The primary questions raised are:
Is the "translation" correct? If the first sentence is right (it
probably is), are there other examples of such "weird" sentences?
Is it the same as in the shampoo bottle example? That the bottle is
way better than the other bottles, so they don't need to bother
"applying" to a "shampoo bottle competition" (or similar), because
they will lose?
This last question is reasonably close to the actual intended meaning (as inferred from the entire shampoo bottle label context).
An important unstated premise is understanding that marketers use every word, phrase, typeface, color, etc. on labels in an attempt to improve the chances of success in the marketplace. The sentence in question is of a persuasive nature designed to increase sales by targeting the consumers both in the store (prospective purchaser) and in the shower (previous and hopefully loyal future purchaser).
Many of these answers focused on the origin of the phraseology, a question that wasn't asked and only indirectly informs an answer to the questions asked.
The statement Ordinary shampoos need not apply! communicates a number 1st level messages:
- This shampoo is not ordinary
- (To use the questioner's wording) This shampoo is, in fact, so extraordinary that "ordinary" shampoos wouldn't even qualify to compete in a shampoo contest in which this shampoo was competing.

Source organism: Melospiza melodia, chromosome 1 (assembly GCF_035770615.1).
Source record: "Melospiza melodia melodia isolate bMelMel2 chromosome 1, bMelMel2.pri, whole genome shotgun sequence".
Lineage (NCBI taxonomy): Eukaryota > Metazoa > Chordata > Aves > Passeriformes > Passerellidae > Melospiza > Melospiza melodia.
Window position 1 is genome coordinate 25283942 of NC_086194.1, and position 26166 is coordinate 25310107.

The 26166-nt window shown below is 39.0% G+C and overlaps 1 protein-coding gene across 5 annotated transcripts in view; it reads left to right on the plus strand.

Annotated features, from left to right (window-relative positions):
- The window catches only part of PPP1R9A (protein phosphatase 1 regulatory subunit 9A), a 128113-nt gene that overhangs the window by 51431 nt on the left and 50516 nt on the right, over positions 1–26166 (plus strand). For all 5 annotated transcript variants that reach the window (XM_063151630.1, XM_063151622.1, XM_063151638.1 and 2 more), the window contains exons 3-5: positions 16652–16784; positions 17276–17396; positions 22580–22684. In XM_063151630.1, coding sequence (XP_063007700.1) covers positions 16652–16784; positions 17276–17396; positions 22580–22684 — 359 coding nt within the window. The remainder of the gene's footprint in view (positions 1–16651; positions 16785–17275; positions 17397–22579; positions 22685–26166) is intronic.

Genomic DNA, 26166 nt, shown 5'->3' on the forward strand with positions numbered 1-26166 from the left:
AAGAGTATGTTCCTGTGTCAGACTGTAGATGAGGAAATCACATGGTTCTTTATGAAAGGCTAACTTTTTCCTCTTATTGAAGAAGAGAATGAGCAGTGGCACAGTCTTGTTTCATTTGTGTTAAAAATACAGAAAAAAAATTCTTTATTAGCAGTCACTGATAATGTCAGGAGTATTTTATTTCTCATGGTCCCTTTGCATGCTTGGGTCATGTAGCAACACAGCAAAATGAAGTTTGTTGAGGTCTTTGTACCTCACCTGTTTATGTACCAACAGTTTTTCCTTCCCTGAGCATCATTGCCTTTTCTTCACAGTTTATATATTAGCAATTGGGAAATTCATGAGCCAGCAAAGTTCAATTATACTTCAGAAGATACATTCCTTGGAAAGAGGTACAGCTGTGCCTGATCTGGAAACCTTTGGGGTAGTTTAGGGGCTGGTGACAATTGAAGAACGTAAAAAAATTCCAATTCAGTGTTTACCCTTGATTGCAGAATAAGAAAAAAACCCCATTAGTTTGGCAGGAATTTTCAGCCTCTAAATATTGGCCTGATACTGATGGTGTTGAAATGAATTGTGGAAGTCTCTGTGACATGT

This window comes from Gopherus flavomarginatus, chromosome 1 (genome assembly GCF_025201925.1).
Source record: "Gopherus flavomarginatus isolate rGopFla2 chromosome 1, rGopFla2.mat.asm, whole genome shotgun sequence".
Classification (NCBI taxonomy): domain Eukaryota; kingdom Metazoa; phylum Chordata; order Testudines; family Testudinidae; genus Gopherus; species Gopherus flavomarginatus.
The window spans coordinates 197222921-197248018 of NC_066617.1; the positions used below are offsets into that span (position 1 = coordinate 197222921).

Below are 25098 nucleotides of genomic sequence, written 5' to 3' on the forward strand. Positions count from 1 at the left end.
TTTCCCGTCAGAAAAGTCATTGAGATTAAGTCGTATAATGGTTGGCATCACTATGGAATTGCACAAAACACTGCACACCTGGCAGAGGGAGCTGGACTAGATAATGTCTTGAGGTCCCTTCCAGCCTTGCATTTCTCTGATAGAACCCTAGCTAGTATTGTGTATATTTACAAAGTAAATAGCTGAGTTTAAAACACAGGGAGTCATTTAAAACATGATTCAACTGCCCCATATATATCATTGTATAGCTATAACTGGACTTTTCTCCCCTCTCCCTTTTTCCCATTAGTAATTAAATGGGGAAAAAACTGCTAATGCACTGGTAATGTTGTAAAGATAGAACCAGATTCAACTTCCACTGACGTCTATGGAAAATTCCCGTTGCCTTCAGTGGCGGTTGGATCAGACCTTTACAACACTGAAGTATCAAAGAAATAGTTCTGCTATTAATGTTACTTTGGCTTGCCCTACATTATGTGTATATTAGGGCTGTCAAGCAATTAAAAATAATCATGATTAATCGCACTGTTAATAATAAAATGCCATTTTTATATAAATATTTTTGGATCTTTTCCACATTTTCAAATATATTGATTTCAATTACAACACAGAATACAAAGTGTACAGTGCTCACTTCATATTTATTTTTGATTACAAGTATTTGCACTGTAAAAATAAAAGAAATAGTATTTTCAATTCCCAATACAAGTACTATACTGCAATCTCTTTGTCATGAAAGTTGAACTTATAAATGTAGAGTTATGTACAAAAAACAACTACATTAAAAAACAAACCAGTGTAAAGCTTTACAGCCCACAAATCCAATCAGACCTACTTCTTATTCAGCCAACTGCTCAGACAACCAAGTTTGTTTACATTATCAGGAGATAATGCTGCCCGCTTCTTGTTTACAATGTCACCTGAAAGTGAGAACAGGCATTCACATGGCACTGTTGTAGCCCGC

- Given the phrases common usage in job postings, however it's something akin to "Announcement regarding the open position for the role of washing this consumer's hair. The shampoo in hand is so far superior to the other potential applicants that it would be a wasted effort for them to apply and therefore of the consumer's time to consider or 'interview' them."
- An alternate reading is as a taunt from one potential applicant to all other shampoos.
As other answers have indicated, there is an additional layer of meaning with the other relevant meanings of the word "apply" describing the process of using shampoo on one's hair. Thus the alternate sub-meaning is that this shampoo negates the need for other shampoos to be "applied" to one's hair.
It finally does all of the above while, arguably, subtly raising the question to consumer standing the store aisle reading a shampoo label whether their time is being well spent on this task in light of the fact that the shampoo in hand is so far superior to all others.
To go further down the advertising-lens analysis rabbit hole, the tone is intended to form an emotional bond with the consumer by asking them to join this shampoo in subtly mocking the pretentious or just overly complex wording of other shampoos' labels. This one will "shoot straight" and talk plainly, so therefore should be trusted.
The consumer is thus smarter by saving time in not evaluating other inferior products AND feels good about joining forces with "cool" shampoo on the aisle that is not afraid of calling out the other uncool shampoos.